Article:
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When it comes to sneakers and athletics, there's no slogan more memorable than Nike's "Just Do It," and its origins are more gruesome than you'd think.
Conceptualized by ad exec Dan Wieden of the Wieden+Kennedy agency, the iconic tagline dates back to 1988 and was actually inspired by a murderer named Gary Gilmore during the mid-'70s. After being convicted of two murders in Utah, Gilmore was sentenced to death by firing squad and his famed last words were, "Let's do it."
"For some reason I went: 'Now damn. How do you do that? How do you ask for an ultimate challenge that you are probably going to lose, but you call it in?' So I thought, well, I didn't like 'Let’s do it' so I just changed it to 'Just do it'," Wieden told Dezeen Magazine.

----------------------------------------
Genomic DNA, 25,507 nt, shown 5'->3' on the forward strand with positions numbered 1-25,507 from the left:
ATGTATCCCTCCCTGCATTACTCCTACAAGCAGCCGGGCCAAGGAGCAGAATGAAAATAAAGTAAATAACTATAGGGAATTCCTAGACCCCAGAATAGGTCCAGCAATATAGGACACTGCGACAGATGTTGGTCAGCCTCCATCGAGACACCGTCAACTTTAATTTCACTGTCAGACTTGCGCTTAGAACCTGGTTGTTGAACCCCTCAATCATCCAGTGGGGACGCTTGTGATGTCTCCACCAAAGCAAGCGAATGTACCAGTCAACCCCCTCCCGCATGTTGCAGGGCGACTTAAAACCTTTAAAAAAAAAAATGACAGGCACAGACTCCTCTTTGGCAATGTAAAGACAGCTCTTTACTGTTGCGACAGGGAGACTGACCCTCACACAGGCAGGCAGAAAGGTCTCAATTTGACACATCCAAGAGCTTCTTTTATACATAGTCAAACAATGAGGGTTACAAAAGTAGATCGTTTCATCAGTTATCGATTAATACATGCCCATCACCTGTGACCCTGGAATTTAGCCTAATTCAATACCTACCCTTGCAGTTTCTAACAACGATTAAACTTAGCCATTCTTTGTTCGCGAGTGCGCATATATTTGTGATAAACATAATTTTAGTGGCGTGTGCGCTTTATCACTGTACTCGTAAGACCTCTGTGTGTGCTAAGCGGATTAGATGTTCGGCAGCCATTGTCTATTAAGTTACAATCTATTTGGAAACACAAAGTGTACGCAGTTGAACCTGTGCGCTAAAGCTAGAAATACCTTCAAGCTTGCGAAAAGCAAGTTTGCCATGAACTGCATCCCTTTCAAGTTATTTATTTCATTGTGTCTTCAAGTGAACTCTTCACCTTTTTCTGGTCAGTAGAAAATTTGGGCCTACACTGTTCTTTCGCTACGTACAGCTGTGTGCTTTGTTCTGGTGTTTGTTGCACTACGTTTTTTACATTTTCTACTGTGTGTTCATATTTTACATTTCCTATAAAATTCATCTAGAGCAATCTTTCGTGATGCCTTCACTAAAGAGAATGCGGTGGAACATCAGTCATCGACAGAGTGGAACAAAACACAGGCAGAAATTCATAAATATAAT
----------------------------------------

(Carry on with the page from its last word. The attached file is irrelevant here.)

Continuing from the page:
Understandably, Wieden's morbid pitch was met with a fair amount of hesitation: "I went to Nike and [Nike co-founder] Phil Knight said, 'We don't need that shit'. I said 'Just trust me on this one.' So they trusted me and it went big pretty quickly," Wieden recalled. Pretty quickly may be an understatement in this case, as the slogan quickly took off and was a key factor as Nike established their dominance in the sportswear market through the late '80s through early '90s.
Check out Nike's first television spot to feature the famous slogan below, and head over to Dezeen Magazine for the full interview with Dan Wieden.
[via Dezeen Magazine]